The Oxyrhynchus papyri constitute a collection of hundreds of thousands of manuscript fragments excavated from an ancient Egyptian garbage dump near Oxyrhynchus between 1896 and 1906. Since the first volume was produced in 1898, only about one percent of the collection has been published. Among the papyri are biblical texts, apocryphal texts, classical texts, tax receipts, letters, and even a contract that stipulates the pre-determined outcome of a wrestling match.

The publication of P137 was prepared by Oxford papyrologists Daniela Colomo and Dirk Obbink. Although news releases from the EES about individual papyri are highly unusual, the organization issued a statement last week reporting that P137 was excavated probably in 1903, that Obbink had previously shown the papyrus to visitors to Oxford, and that it had been preliminarily dated to the first century. Obbink and Colomo admit in the edition that the handwriting is difficult to date. Scott Carroll stated that P137 is indeed the manuscript he had spoken about as “first-century Mark,” and Dan Wallace finally broke his six-year silence on the matter.

On the basis of the handwriting, Obbink and Colomo estimate that the manuscript was written in the range of A.D. 150–250. The manuscript itself is tiny, only 4.4 x 4 cm. It contains a few letters on each side from verses 7–9 and 16–18 of Mark 1. Lines of writing preserved on each side indicate that this fragment comes from the bottom of the first written page of a codex—a book rather than a scroll. The text does not present any surprising readings for a manuscript of its age, and the codex format is also what we would expect.

Even though it is not quite so early as many hoped, P137 is still a significant find. Its date range makes it likely the earliest copy of Mark’s gospel. The fact that the text presents us with no new variants is partially a reflection of the overall stability of the New Testament text over time. Moreover, P137 is not the only new papyrus of the New Testament to be published in the latest Oxyrhynchus volume. Also published are P138, a third-century papyrus of Luke 13:13–17 and 13:25–30, and P139, a fourth-century papyrus of Philemon 6–8 and 18–20. P138 overlaps with two roughly contemporary manuscripts of Luke, which allows us better opportunity to assess the early transmission of Luke’s gospel. Additionally, early manuscripts of Philemon are rare, and P139 is among the earliest.

It should be stated, however, that we have no shortage of New Testament manuscripts. There are about 5,300 Greek manuscripts of the New Testament of various sizes and dates. Such an “embarrassment of riches,” as they have been called, allows us to reconstruct the original text of the New Testament with a high degree of confidence. As exciting as they are, textually speaking, new manuscript discoveries tend to confirm or at most fine-tune our Greek New Testament editions. As an example, our Greek New Testaments would be exactly the same with or without our current earliest New Testament manuscript, P52.

Questions Remain

One lingering question is whether or not the new Mark fragment was ever up for sale. The EES, which owns the papyrus, emphatically denies that they ever attempted to sell it. Yet, Scott Carroll and others have reported that it was indeed offered for sale. In a comment on the post that broke the news about the EES publication at the blog Evangelical Textual Criticism, someone commenting as Carroll named Dirk Obbink as the one who offered the papyrus to him. Obbink was formerly editor of the Oxyrhynchus collection, and Carroll was involved in acquisitions for the Green family at the time. Some of that collection later became part of the Museum of the Bible collection.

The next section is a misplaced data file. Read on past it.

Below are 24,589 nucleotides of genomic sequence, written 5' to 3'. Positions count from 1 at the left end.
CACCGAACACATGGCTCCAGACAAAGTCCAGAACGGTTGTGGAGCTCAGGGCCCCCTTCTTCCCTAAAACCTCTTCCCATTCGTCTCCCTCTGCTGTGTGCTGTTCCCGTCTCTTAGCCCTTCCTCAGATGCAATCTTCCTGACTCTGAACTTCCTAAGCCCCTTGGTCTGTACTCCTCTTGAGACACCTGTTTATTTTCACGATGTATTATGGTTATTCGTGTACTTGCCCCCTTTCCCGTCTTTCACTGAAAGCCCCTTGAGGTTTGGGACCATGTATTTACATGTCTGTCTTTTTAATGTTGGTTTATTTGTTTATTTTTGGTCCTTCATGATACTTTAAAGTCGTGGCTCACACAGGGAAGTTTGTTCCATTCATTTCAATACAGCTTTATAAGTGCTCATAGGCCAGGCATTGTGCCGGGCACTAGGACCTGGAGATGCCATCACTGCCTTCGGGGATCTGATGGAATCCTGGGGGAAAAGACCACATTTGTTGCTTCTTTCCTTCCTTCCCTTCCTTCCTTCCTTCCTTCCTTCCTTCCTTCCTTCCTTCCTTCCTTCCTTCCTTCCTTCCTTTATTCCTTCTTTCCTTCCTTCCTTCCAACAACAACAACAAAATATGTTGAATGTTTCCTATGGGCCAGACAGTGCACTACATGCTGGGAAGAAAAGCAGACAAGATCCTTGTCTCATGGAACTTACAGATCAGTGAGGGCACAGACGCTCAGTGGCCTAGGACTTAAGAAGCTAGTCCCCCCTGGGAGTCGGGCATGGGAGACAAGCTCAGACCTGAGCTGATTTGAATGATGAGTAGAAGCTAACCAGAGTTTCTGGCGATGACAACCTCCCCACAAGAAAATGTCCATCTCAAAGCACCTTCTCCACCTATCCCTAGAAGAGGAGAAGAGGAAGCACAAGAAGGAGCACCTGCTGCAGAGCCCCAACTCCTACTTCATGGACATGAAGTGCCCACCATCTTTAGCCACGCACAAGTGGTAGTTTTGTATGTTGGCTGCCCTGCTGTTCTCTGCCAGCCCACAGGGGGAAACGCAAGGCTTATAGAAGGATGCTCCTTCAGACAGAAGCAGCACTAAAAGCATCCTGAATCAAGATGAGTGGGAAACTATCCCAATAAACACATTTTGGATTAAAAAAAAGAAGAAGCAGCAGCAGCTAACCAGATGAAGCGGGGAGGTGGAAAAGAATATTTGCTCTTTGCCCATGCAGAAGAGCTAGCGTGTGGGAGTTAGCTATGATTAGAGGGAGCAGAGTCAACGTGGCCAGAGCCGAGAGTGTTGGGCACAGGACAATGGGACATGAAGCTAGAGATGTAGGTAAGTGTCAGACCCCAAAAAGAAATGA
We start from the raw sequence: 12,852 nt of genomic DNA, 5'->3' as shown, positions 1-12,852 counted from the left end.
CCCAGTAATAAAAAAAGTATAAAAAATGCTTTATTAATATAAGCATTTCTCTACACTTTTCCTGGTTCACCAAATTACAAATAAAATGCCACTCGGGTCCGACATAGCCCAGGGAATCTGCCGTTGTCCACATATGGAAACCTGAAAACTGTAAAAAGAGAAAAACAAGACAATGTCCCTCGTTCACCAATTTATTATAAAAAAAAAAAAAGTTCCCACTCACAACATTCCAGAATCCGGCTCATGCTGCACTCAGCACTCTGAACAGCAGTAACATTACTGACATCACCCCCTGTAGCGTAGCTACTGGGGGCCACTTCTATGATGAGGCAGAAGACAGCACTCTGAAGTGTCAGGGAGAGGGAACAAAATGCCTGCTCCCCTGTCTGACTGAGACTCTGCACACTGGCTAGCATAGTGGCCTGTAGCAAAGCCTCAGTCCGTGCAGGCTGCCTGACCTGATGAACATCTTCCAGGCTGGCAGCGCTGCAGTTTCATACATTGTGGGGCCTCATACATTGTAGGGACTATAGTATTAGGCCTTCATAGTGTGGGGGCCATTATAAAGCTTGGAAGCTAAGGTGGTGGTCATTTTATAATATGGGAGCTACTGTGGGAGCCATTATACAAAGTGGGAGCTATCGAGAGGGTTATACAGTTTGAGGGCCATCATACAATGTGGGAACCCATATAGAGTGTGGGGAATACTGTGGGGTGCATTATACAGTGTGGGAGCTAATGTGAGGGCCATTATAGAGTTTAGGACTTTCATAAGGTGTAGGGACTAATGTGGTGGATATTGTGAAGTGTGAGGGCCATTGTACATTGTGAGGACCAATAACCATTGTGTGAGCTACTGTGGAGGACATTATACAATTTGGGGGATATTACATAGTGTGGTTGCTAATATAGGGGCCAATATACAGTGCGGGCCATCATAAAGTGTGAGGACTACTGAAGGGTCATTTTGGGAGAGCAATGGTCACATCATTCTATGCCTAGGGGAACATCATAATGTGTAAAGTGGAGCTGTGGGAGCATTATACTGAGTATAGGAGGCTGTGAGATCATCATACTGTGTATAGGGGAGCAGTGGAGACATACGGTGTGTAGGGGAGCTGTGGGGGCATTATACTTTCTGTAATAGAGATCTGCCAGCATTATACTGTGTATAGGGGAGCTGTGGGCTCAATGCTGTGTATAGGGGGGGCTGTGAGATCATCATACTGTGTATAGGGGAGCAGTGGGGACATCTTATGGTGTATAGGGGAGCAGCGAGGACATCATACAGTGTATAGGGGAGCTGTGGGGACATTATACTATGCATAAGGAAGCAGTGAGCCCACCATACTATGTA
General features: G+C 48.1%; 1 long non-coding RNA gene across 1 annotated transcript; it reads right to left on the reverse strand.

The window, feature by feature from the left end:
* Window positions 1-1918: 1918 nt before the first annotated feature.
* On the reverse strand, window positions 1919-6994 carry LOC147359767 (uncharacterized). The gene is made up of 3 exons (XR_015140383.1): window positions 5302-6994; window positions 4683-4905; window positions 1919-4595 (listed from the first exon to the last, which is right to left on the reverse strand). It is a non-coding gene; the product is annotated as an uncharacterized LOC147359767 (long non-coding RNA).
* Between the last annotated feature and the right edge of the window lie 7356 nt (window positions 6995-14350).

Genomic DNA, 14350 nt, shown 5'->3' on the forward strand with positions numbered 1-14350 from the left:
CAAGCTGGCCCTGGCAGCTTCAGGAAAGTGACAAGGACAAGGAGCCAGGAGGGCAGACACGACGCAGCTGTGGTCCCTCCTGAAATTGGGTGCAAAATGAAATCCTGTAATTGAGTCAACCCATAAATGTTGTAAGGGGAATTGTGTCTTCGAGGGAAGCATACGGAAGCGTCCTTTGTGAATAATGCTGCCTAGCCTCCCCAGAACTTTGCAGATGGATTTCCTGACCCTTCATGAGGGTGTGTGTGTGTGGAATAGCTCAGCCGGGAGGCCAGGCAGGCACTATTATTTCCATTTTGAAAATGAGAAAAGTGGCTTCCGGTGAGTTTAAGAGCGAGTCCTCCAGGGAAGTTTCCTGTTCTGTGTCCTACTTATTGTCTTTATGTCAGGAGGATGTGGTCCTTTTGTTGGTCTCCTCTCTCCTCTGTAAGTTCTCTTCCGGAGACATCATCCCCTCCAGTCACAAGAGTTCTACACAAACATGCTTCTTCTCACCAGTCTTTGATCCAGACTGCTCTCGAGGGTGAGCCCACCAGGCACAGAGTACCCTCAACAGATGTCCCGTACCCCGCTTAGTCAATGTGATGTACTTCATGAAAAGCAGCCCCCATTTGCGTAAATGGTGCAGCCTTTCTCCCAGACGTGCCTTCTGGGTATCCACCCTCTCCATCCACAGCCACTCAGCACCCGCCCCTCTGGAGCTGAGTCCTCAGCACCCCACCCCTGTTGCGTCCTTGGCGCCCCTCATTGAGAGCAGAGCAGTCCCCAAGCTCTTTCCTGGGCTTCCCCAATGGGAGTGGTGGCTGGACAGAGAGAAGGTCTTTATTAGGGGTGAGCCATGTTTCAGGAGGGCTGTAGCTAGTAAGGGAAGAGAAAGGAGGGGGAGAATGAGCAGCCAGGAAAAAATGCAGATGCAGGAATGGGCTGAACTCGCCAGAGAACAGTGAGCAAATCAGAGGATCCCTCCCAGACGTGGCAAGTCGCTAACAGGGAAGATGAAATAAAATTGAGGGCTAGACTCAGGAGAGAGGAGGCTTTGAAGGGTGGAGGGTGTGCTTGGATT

Many people—including Carroll himself—believed that the Greens had at some point purchased the manuscript until it appeared in an Oxyrhynchus volume. Obbink recently denied attempting to sell the manuscript to the Greens, according to Candida Moss and Joel Baden, writing for The Daily Beast. When I contacted Carroll and Obbink for statements, Carroll replied that he had nothing to add to or subtract from his story, and Obbink did not respond.

This new publication is only the first word on the manuscript. There is surely much more to come. Manuscript dates are often disputed, though I expect the question will be whether P137 could be later, not whether it could be earlier. Multi-spectral imaging and digital image processing open new doors to deciphering and understanding manuscripts, and P137 might benefit from such types of analysis.

Rather than disappointment that P137 is not quite as early as once thought, the publication of P137 is a cause to celebrate. We have another significant find, and it is the earliest manuscript of Mark 1! The excavations of Oxyrhynchus continue to yield valuable artifacts of antiquity including new biblical manuscripts after over a century of publishing. We can happily look forward to more unknown treasures yet to come.

The EES has made the publication, including images of P137, available here.

Elijah Hixson is an adjunct lecturer at Edinburgh Bible College. He has written articles for academic journals and is a regular contributor to the Evangelical Textual Criticism blog.